When local citizens first spotted the large bird just standing on the ice they called DNR Conservation Warden Phil Dorn.
Dorn, a warden who has worked the Barron County region since 1992, said some of the citizens concerned about the injured bird thought it was a goose.
Out on calls already that January day, he kept his eyes open for a goose but when he spotted the bird, it was clearly a swan.
“I found it standing on the ice on the little lake in downtown Cumberland,” said Dorn of the highly unusual sight of a trumpeter swan parked on the ice the afternoon of Friday, Jan. 8.
“This bird may have just kept swimming down the chain of lakes until he got to Beaver Dam Lake – the last lake to freeze over in Barron County.”
Whatever the reason, Dorn knew he had to do his best swan shuffle to get it, so he could help it.
Dorn recruited the help of a Cumberland police officer and asked him to be positioned on the road nearby in case the bird opted for a sudden directional change and decided to dash into traffic.
“But I got it to run the other way,” Dorn said.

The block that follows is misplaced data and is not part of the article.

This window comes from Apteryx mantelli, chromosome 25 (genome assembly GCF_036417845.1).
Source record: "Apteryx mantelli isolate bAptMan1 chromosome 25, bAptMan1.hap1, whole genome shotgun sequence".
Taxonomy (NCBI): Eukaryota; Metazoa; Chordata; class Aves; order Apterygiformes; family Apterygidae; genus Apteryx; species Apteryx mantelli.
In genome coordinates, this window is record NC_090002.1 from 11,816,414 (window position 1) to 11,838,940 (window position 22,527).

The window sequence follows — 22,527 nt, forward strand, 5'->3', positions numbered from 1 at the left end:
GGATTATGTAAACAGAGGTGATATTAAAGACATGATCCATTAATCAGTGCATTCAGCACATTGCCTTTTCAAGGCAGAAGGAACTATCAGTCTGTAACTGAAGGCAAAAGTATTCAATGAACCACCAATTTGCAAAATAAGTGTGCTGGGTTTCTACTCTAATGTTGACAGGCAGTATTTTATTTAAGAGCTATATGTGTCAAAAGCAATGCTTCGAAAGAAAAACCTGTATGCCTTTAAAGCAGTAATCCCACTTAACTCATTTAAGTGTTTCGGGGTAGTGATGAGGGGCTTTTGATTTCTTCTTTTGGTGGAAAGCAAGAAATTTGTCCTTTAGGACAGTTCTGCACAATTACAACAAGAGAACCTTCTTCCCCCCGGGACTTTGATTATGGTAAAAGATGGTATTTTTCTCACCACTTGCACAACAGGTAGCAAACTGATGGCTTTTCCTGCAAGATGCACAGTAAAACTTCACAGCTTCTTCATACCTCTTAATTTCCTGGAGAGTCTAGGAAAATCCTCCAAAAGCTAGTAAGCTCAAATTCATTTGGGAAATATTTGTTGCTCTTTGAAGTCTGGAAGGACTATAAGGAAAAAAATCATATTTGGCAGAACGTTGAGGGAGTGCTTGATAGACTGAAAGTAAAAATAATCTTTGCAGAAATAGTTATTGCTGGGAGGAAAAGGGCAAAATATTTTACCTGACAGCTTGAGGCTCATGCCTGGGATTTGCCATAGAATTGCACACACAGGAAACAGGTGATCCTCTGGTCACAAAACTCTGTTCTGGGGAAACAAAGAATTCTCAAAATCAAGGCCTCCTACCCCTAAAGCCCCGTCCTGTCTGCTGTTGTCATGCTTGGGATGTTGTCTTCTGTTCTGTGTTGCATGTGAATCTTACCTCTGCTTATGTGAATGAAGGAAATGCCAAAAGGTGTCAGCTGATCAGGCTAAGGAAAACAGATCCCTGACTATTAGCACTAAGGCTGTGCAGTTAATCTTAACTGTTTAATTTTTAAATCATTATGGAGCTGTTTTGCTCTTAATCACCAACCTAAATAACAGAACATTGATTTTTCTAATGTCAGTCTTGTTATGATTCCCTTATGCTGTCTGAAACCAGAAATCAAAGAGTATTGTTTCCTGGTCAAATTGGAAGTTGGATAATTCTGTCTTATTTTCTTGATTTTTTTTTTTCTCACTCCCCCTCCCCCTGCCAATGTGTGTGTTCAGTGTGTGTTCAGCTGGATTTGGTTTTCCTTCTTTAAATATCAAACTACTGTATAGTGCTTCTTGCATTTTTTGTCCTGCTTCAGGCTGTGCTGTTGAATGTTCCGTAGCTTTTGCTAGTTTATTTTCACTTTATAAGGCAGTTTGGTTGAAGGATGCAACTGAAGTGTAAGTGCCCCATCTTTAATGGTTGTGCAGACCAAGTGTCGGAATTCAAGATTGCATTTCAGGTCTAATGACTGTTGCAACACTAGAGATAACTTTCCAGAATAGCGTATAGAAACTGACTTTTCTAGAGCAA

Dorn chased the bird a couple of hundred yards across the ice.
The bird attempted to fly but it just couldn’t lift itself.
“It just got tired right away. It likely wasn’t getting great nutrition and it was cold.”
Dorn was able to gently grab the 15-pound bird, described by the U.S. Fish and Wildlife Service as a majestic bird known as the largest swan in the world and the largest waterfowl in North America.
A local volunteer drove the injured swan to the Wildlife Rehabilitation Center of Minnesota in the Minneapolis-St. Paul metropolitan area. The center last year cared for a record of nearly 12,000 birds, reptiles and mammals from Minnesota and Wisconsin.
Communications Director Tami Vogel said that’s an increase of 30 percent from 2014 for the center, which operates on private funds and donations.
The swan rescued in Cumberland joined six other such swans at the animal hospital. The swan was examined and the veterinarians and rehabilitators learned its primary feathers were in bad shape, Vogel said. And that’s why it couldn’t fly.
The bird also had open wounds and frostbite on its feet.
As the swan heals, the veterinarians will determine the best treatment to get this swan back doing swan-like things in the wild. For now, Vogel reports the swan is healing.
Dorn said citizens did the right thing by contacting the DNR about the bird. Contacting a licensed wildlife rehabilitator is another good idea if citizens are concerned an animal needs assistance.
Wild animals are valued by many, and it’s important to observe them at a respectful distance to keep them wild and allow for their life in the wild to continue, he said.
Dorn said citizens’ concern about their wildlife neighbors is business as usual in northern Wisconsin.
“I get a lot of calls about wildlife,” he said. “I think every warden does.”